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BRONNER v. PARK PLACE ENTERTAINMENT CORP.

March 28, 2001

PETER BRONNER, PLAINTIFF,
V.
PARK PLACE ENTERTAINMENT CORPORATION, DEFENDANT.



The opinion of the court was delivered by: McMAHON, District Judge.

MEMORANDUM DECISION AND ORDER GRANTING DEFENDANT'S MOTION TO DISMISS

For the reasons stated below, defendant's motion to dismiss is granted.

FACTUAL BACKGROUND

All factual allegations are taken from the Complaint, and all well-pleaded facts are presumed to be true.

Beginning in the early 1990s, Bronner engaged in numerous transactions with the St. Regis Mohawk Indian Nation ("the Mohawks"), and acquired familiarity with the objectives of their Tribal Council and the business culture of the Mohawks.

In November 1999, Bronner received information that the Mohawks were close to finalizing agreements that would allow them to operate casinos at a site at Monticello, New York, in Sullivan County. He telephoned Arthur Goldberg, the President and CEO of Park Place, to discuss the prospect of Park Place and the Mohawks working together to develop casino resorts in Sullivan County.

Bronner and Goldberg discussed a commission for Bronner for his assistance in introducing Park Place to the Mohawks and for facilitating negotiations between them. Bronner alleges that Goldberg orally agreed to pay him 2% of the gross revenues derived from deals consummated between Park Place and the Mohawks resulting from Bronner's introduction ("the Commission Agreement").

Bronner then arranged for a telephone conference between Goldberg and a member of the Mohawk Tribal Council on or about November 22, 1999. They discussed possible casino resort development initiatives in the Mohawk nation itself, in Monticello, and at the Kutsher's Country Club.

Subsequent to the November 22 conversation, Bronner arranged a face-to-face meeting between Park Place and the Mohawks at Massena, New York, on November 24, 1999. Goldberg invited Bronner to travel with him to Massena on his private jet. The Complaint alleges that during the flight, the two discussed how the 2% commission would be paid to Bronner through Noramvest, an entity established by Sylvia Poorth, one of Bronner's associates. Goldberg proposed this arrangement because Park Place had determined, as a result of a "compliance review," that Bronner was an unsuitable partner. They also agreed that the term of the Commission Agreement would be seven years — to coincide with the Mohawk's understanding that the relationship with Park Place would last for an initial period of seven years. Bronner and Park Place never executed a written Commission Agreement.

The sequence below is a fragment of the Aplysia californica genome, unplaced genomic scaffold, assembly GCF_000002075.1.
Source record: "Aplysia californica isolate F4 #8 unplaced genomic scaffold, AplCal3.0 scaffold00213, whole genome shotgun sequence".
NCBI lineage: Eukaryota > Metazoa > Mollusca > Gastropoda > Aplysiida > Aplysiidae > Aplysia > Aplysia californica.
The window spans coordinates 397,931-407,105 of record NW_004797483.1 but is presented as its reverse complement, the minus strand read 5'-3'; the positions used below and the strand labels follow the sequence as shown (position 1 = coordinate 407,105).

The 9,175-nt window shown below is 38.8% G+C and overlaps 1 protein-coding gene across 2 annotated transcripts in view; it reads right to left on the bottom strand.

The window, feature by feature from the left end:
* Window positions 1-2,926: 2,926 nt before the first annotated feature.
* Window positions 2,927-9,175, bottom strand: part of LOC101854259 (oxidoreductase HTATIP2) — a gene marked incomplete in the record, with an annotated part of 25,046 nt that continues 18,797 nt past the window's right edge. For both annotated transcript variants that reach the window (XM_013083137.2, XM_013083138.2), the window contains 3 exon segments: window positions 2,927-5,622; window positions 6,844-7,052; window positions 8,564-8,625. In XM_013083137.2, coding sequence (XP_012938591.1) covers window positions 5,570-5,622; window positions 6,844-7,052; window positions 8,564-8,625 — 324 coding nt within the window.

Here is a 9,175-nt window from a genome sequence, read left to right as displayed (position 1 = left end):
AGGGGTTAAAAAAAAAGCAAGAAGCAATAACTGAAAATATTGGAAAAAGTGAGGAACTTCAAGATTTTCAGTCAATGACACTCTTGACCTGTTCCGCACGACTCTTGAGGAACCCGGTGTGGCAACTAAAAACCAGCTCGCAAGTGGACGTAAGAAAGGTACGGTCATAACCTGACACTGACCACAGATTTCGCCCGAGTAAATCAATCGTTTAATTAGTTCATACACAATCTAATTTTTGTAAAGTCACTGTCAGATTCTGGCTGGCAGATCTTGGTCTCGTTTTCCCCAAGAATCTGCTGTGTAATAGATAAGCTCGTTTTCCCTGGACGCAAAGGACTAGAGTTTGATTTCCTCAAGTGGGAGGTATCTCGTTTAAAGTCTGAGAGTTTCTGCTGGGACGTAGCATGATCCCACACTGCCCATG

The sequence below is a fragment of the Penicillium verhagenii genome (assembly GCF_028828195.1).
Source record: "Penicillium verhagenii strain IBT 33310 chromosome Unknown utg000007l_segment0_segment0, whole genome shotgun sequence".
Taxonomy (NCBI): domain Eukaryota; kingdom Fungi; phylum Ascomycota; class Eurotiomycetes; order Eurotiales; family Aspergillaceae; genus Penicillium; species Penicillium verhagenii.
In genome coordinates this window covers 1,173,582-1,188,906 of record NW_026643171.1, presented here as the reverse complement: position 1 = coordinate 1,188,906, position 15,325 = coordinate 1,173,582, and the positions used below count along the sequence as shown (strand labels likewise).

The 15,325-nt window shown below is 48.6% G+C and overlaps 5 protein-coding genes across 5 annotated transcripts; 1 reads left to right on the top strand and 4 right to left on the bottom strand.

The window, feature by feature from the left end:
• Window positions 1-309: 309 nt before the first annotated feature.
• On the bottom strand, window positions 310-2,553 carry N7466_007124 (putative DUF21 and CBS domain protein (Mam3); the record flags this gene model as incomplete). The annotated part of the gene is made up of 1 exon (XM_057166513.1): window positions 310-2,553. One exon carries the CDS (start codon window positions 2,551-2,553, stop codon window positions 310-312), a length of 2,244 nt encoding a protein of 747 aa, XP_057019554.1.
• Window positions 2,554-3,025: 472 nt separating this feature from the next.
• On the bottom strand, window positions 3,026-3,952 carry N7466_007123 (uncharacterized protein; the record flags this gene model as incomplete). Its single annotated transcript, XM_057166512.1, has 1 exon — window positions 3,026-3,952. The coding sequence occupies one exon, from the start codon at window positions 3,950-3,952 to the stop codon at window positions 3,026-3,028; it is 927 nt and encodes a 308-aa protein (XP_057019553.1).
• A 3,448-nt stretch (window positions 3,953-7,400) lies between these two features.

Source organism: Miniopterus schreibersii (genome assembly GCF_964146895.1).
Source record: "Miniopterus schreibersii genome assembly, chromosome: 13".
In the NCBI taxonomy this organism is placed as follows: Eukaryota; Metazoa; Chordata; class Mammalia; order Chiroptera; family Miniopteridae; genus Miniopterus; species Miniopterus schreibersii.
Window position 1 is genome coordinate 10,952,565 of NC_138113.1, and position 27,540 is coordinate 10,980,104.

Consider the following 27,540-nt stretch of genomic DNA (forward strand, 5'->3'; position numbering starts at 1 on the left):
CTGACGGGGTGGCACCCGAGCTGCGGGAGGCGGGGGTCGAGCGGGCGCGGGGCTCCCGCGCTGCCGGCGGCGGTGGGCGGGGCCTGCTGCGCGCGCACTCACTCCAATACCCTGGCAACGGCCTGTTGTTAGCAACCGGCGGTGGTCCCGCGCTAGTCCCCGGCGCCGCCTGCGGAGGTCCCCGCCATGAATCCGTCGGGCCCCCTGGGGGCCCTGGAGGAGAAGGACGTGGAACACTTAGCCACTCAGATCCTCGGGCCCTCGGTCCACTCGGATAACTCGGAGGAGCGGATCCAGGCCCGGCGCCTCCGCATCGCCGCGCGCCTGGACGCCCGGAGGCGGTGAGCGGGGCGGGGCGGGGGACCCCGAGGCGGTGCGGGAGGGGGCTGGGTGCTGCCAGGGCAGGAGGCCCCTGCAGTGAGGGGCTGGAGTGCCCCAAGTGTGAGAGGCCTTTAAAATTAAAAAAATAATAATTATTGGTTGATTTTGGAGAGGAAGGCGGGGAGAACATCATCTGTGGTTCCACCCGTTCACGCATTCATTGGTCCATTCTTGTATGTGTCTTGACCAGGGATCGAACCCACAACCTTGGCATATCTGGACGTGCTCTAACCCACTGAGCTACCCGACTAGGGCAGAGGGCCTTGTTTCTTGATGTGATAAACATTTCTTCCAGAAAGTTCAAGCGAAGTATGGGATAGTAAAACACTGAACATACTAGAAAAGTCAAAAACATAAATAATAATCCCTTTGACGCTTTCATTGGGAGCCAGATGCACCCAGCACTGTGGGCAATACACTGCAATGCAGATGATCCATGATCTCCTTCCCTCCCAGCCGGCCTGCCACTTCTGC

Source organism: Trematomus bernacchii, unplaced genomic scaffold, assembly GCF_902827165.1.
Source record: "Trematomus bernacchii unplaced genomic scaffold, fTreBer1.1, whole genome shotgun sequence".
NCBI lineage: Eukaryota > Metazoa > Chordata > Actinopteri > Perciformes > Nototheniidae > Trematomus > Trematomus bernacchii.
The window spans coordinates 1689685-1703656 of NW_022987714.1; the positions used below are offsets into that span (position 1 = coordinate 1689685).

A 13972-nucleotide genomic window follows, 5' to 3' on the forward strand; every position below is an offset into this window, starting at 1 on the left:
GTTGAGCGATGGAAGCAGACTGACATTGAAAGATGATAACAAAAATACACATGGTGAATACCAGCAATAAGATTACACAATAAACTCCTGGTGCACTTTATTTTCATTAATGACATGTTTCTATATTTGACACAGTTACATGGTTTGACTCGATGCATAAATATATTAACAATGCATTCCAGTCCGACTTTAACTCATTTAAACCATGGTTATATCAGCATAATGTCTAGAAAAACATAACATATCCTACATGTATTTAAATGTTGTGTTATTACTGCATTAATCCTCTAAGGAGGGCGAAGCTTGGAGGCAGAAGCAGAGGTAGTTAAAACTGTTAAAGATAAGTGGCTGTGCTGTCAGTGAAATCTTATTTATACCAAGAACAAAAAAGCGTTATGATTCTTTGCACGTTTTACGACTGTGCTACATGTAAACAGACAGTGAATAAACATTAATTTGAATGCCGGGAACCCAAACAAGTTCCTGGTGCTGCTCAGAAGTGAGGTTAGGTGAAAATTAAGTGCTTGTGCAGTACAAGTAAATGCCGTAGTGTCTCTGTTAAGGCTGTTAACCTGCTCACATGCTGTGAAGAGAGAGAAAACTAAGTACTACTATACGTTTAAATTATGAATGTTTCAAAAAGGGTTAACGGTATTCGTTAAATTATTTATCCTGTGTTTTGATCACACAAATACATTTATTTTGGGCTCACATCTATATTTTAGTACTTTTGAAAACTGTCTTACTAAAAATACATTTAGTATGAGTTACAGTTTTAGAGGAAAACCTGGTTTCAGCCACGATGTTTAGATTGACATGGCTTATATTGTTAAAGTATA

The face-to-face meeting on November 24 spawned ongoing negotiations between Park Place and the Mohawks, which culminated in the conclusion of an agreement on or about April 14, 2000 ("the April 14 Agreement"). The April 14 Agreement provided that Park Place would assist the Mohawks in developing the casino sites in return for the right to manage the casino resorts ultimately developed.

Subsequent to the November 24 meeting, Bronner and Poorth attempted to meet with Park Place's General Counsel, Clive Cummis, to reduce the Commission Agreement to a written legal instrument. On or about November 29, 1999, Bronner sent a letter to Cummis outlining the specific terms of the Commission Agreement. Cummis did not respond to that letter or other efforts to reach him.

In January 2000, Poorth was advised in writing that she had not passed Park Place's "compliance review" and that Park Place would not enter into any Commission Agreement with her.

Poorth requested information from Park Place regarding the compliance review and its finding that she was "unsuitable," but Park Place did not provide her any information. Subsequently, Cummis called Poorth ...


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